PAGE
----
Raghuraj Pratap Singh

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For the 2003 film, see Raja Bhaiya (film).
Raja Bhaiya
Raghuraj Pratap Singh alias Raja Bhaiya.jpg
Raghuraj Pratap Singh alias Raja Bhaiya
Minister of Food & Civil Supplies
In office
15 March 2012-till date
Member of Legislative Assembly
In office
1993–1996, 1996–2002, 2002–2007, 2007–2012, 2012–present
Preceded by Shiv Narain Mishra
Constituency Kunda
Minister of Food and Civil Supplies
In office
2004–2007
Minister of Sports and Youth Welfare
In office
1999–2000
Minister of Programme Implementation
In office
1997–1999
Personal details
Born (1968-10-31) 31 October 1968 (age 46)[1]
Kunda, Pratapgarh, India[1]
Political party Independent, currently supporting Samajwadi Party
Spouse(s) Bhanvi Kumari
Children Two sons & Two daughters
Residence Kunda, Pratapgarh, Uttar Pradesh
Religion Hinduism
As of 25 April, 2013

Raghuraj Pratap Singh (born 31 October 1968) popularly known as Raja Bhaiya is an independent M.L.A. hails from royal Bhadri (estate) of Oudh, presently representing fifth term as Member of Legislative Assembly from his native assembly constituency Kunda, Uttar Pradesh. He is cabinet minister of Uttar Pradesh in ministry of Minister of Food and Civil Supplies in Akhilesh government.

In 1997, Singh served as Minister of Programme Implementation in BJP's Kalyan Singh government and again was minister in Ram Prakash Gupta and Rajnath Singh's cabinet in 1999 & 2000.

On 15 March 2012, he was assigned the ministry of Food and Civil Supplies as well as the Prison ministry in the newly elected Akhilesh Yadav government. On 4 March 2013, Raghuraj resigned as minister from Akhilesh's cabinet when his name was surfaced in conspiracy murder of Deputy Superintendent Officer Zia Ul Haq in Kunda.

Early life and education[edit]

Raghuraj, a Rajput,[2] was born to Raja Uday Pratap Singh in 1968. His grandfather Raja Bajrang Bahadur Singh was the founder vice-chancellor of Pant Nagar Agriculture University and later the second governor of Himachal Pradesh state.[1] Raghuraj was the first in his family to enter politics; his father is largely a recluse. Raghuraj's grand father had adopted his nephew Raja Uday Pratap Singh as his son.[1]

Raghuraj completed his primary education from Mahaprabhu Bal Vidayalaya Narayni Asram Shivkuti, Allahabad, high school from Bharat Scout H.S. School in the year 1985, intermediate from Colonel Ganj Inter College Allahabad in the year 1987, and law graduation at Lucknow University.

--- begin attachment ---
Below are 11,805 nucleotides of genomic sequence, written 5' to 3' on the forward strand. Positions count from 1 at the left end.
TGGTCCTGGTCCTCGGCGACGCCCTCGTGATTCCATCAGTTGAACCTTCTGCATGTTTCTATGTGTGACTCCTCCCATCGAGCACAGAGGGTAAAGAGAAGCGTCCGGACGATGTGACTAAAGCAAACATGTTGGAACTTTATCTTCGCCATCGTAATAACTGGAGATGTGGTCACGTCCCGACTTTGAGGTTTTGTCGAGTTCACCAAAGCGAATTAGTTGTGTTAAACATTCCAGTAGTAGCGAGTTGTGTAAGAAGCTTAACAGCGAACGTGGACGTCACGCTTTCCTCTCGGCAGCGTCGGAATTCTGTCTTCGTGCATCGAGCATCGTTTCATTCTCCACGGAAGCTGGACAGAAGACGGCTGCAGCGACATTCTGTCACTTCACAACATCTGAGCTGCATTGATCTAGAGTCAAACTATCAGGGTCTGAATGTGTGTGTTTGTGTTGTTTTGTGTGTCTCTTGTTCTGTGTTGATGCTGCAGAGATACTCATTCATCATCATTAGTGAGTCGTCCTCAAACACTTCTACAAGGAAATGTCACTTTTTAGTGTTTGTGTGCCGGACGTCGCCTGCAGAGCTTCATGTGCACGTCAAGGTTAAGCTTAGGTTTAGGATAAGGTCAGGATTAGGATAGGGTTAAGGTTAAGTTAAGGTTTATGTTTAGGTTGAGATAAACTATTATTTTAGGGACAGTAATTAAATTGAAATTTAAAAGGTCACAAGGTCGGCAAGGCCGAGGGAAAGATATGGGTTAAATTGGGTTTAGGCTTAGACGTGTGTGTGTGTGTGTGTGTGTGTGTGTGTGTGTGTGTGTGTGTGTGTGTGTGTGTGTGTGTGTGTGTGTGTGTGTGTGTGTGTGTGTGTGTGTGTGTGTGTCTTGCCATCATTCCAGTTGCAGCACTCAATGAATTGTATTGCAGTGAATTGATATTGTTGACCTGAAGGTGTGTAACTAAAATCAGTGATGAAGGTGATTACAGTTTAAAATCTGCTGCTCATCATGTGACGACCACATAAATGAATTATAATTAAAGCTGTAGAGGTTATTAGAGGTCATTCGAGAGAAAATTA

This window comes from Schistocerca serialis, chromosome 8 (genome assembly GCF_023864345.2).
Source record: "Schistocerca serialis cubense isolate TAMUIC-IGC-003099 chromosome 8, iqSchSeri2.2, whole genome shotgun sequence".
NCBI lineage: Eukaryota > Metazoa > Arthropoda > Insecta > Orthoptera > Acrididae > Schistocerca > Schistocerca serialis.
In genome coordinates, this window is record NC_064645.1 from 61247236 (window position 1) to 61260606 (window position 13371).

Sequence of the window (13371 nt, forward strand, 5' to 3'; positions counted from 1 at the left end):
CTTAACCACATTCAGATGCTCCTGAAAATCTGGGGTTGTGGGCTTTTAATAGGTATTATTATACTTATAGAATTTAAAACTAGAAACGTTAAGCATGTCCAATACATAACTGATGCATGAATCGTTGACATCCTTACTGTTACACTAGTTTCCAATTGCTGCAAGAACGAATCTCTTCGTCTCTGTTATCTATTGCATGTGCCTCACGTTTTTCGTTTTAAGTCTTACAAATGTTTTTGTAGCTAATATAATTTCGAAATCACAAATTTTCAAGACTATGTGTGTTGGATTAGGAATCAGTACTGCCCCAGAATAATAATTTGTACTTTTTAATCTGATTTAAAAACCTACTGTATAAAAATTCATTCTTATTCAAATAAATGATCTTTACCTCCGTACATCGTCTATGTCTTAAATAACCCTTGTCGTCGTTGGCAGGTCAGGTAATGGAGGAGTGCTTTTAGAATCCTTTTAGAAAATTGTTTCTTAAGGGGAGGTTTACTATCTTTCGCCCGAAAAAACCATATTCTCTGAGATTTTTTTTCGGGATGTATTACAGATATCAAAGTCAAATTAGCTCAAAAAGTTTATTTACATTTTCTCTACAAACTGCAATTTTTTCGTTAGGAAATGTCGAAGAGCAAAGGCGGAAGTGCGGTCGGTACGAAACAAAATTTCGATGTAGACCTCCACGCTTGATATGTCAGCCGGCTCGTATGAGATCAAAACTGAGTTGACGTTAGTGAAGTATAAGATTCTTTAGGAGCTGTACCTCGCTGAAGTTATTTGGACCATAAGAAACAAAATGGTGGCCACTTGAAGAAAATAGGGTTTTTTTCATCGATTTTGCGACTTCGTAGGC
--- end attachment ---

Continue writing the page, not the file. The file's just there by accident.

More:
Political career[edit]

Raja Bhaiya's weekly Janta Darbar at Benti village in Kunda
Raja Bhaiya's residence at Benti village in Pratapgarh

He contested and won the state elections from the Kunda seat in 1993, as an Independent. He was officially 26 years old,[3] but was possibly underage at the time.

In the Indian general election, 1999, he put up Akshay Pratap Singh against the incumbent Ratna Singh (als from a related family). It is in this election that Raghuraj started using strongarm and criminal intimidation tactics.[citation needed] In the years 1997, 1999 and 2000, he was made minister in the BJP governments of Kalyan Singh, Ram Prakash Gupta and Rajnath Singh respectively. For the 2004 elections, he changed his stand and began supporting Samajwadi Party which made him minister in the 2004 Mulayam Singh Yadav government and the 2012 Akhilesh Yadav government. In March 2013, he had to resign from the Akhilesh Yadav cabinet after he was booked for the murder of Deputy Superintendent of Police Zia-ul-Haque.[4]

Later he joined politics and became a cabinet minister in the newly elected SP government led by Mulayam Singh Yadav's son Akhilesh Yadav. He was assigned the Food and Civil Supplies ministry as well as prison department.

2004 Loksabha election[edit]

His cousin and political follower Akshay Pratap Singh alias Gopalji won the 2004 elections to the 14th Lok Sabha from Pratapgarh. Much of his campaign against Congress leader, Ratna Singh (from a related branch of the family), was planned from the jail premises where Raja Bhaiya was incarcerated.[5]

2007 Elections[edit]

In the, Uttar Pradesh state elections, 2007, he was overwhelmingly elected from Kunda with a margin of nearly half the votes cast[6] over Shiv Prakash Mishra of the Bahujan Samaj Party. He had stood as an Independent, supported by the Samajwadi Party. He also wields considerable influence over five assembly constituencies in the Pratapgarh region, as well as some in neighbouring Bihar. In election rallies in this region where he is present, the actual candidate may never speak or even be mentioned in his speech; "they are all shadows. Raja Bhaiya, alone, is the substance.".[7]

After the 2007 elections, when Mayawati swept to power with a majority, Raghuraj again came under the police radar.

Controversies and conflict[edit]

Jailed under POTA in 2002[edit]